I'm sure this was very difficult for him - it would have meant pissing off everyone he knew, and that's not something most people are willing to take on. With any luck, some of the people involved with NOM but were maybe wondering if it was all a bit much will see what he's doing, and stop participating in the group.
posted by harriet vane at 6:47 PM on April 8, 2011 [2 favorites]


Bully for him. Now, if only he could get NOM to redo that horrid "Gathering Storm" commercial with blue skies and a big inclusive picnic on the horizon.
posted by FelliniBlank at 6:50 PM on April 8, 2011


Wow, just... wow. The next time someone trots out the tired old "people don't change" line, this will be Exhibition A to the contrary.
posted by scody at 7:03 PM on April 8, 2011 [1 favorite]


The next time someone trots out the tired old "people don't change" line

Sure, buddy, If anyone on this forum hints that people in the "gay lifestyle" can change to heterosexuality, there will fire and blood in the comments that follow.

BTW, I don't care or know about this Louis Marinell is -- and petty stuff like this makes me wish this site had a bury button.
posted by Yakuman at 7:18 PM on April 8, 2011


Oh yakuman, you're such a gadfly!
posted by dersins at 7:20 PM on April 8, 2011 [1 favorite]


Yakuman: are you hinting that you think this discussion about people being able to change their personal attitudes toward disenfranchised minority groups should swing around to talking about gay-to-straight conversion? And hinting that you believe that is not only possible but the correct way to deal with homosexuals?

Because if that's NOT what you're saying, I'm a bit at a loss to understand your words.
posted by hippybear at 7:24 PM on April 8, 2011 [3 favorites]


Sure, buddy, If anyone on this forum hints that people in the "gay lifestyle" can change to heterosexuality, there will fire and blood in the comments that follow.

Not so much fire and blood as hilarity and contempt, I think.
posted by EarBucket at 7:30 PM on April 8, 2011 [4 favorites]


Oh, okay, then, let me be SUPER-DUPER LITERAL: The next time someone trots out the tired old "people don't have the capacity to change their minds as a result of political or personal engagement" line in an attempt to denigrate efforts at progressive social or political change or reform, this will be Exhibition A to the contrary.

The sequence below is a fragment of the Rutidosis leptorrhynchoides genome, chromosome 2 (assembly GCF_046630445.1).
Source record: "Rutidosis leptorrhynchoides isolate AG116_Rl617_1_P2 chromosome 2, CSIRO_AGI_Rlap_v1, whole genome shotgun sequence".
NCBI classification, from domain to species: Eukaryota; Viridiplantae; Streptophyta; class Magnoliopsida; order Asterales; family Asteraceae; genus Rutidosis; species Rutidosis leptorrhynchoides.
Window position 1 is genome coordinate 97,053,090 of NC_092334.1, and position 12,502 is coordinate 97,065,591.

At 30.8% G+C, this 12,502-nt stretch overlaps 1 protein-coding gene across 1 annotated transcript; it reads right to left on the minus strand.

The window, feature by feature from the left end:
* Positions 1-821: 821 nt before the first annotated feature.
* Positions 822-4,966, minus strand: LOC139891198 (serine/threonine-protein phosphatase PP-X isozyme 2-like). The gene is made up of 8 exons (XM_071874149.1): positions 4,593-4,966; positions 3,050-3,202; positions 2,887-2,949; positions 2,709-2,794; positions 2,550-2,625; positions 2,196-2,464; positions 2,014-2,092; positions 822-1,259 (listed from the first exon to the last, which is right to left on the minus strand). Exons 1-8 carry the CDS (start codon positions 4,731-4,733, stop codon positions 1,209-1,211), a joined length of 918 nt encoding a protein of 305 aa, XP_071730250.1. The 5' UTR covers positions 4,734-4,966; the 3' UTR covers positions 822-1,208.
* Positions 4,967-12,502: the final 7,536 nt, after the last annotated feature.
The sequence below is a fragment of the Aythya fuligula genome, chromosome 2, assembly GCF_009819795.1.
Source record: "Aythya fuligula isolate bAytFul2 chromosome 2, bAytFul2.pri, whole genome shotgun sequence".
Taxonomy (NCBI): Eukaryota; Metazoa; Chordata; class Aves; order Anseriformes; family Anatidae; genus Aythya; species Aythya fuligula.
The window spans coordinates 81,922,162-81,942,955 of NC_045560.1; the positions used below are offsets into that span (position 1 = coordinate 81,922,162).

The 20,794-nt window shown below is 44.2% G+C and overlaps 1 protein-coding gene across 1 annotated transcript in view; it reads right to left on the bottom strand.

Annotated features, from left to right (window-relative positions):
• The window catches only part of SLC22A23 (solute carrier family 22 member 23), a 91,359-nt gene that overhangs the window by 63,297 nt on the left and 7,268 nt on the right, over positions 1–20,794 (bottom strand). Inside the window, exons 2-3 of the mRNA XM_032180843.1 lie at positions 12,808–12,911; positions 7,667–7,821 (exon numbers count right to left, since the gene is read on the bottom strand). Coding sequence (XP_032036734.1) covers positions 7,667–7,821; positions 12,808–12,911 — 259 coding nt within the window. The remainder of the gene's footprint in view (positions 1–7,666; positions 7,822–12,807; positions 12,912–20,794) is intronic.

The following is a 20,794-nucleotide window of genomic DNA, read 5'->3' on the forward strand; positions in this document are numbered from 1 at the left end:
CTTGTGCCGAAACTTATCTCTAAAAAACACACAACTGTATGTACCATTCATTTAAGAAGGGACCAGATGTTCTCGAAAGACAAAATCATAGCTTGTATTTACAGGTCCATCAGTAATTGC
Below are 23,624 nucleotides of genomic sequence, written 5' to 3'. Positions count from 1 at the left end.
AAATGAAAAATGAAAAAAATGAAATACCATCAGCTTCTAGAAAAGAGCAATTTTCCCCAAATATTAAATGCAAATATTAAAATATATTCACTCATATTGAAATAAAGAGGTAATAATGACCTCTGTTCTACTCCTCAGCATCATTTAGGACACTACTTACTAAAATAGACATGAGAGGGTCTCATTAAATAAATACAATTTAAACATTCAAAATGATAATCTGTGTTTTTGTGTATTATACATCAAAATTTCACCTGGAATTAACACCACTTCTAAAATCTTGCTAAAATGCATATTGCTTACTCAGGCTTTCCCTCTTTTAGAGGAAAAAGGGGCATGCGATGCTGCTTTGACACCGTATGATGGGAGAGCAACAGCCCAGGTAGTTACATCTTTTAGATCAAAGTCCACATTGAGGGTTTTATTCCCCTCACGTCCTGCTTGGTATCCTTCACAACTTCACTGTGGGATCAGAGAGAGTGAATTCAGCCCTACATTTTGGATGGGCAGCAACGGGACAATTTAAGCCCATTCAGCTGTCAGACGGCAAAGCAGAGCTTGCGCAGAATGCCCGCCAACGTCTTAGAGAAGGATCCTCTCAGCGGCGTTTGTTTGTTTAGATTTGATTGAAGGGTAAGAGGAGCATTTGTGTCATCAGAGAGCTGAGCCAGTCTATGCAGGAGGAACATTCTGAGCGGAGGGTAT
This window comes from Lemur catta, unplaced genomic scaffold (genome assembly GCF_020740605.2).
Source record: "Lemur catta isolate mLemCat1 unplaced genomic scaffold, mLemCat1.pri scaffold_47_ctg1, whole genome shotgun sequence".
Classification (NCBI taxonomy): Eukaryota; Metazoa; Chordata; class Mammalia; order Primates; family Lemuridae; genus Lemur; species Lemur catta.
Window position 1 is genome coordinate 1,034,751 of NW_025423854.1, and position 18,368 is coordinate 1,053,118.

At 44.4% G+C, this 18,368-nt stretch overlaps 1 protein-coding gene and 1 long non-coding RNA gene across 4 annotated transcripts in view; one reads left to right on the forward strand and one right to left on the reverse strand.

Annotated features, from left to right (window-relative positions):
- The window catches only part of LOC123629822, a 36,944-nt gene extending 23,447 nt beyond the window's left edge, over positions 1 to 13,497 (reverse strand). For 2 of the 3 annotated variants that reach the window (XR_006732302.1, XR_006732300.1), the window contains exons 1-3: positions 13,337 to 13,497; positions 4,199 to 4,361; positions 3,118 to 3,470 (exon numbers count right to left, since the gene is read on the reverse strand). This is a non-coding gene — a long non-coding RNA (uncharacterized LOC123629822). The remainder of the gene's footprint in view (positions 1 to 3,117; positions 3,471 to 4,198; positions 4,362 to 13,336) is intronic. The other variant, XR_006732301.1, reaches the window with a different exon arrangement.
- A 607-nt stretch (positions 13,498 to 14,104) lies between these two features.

I even include you in that category as someone capable of changing their mind, "buddy." And that's a compliment, though you might not realize or believe it.
posted by scody at 7:38 PM on April 8, 2011 [1 favorite]


It's not just a matter of distinguishing between civil and religious marriage. There are lots of religious groups like the Metropolitan churches and the United church of Canada who support gay marriage and want the right to celebrate same-sex marriages for their members. It's an issue of freedom of religion as well of rights - rights for the couples the same as hetero couples, freedom for churches who want to support and celebrate same-sex marriage.
posted by jb at 8:36 PM on April 8, 2011 [4 favorites]


Jeff Angelo (I commented about him previously), a former GOP state senator in Iowa (one who sponsored the state's DOMA clone) is now out trying to convince conservatives that same-sex couples should have the right to marry.

There are many young (and old, I'm sure) Republicans, both staff and politicians, who have already come around to marriage equality on their own or among friends, but who remain closeted to the public. We need a national coming-out day for these people.
posted by the christopher hundreds at 8:46 PM on April 8, 2011


Sure, buddy,

You know what a buddy is? It's a guy who goes to town and gets two blowjobs, and comes back with one for you. At least, that's what my platoon sergeant told me.

If anyone on this forum hints that people in the "gay lifestyle" can change to heterosexuality, there will fire and blood in the comments that follow.

Maybe it's not a good idea to make a straight-line comparison between who you want to fuck and what opinions you hold. I might be able to sway your opinion with reasoned argument. Do you think you can likewise be convinced to start having sex with other guys? (I'm assuming you're a guy.) That would sure be one hell of an argument I guess.

BTW, I don't care or know about this Louis Marinell is

Why bother commenting then?

-- and petty stuff like this makes me wish this site had a bury button.

It does - it's the little red X in the upper right corner of your browser. I'm assuming you're a Windows user, because if you started using a Mac ...
posted by me & my monkey at 9:13 PM on April 8, 2011 [3 favorites]


petty stuff like this makes me wish this site had a bury button.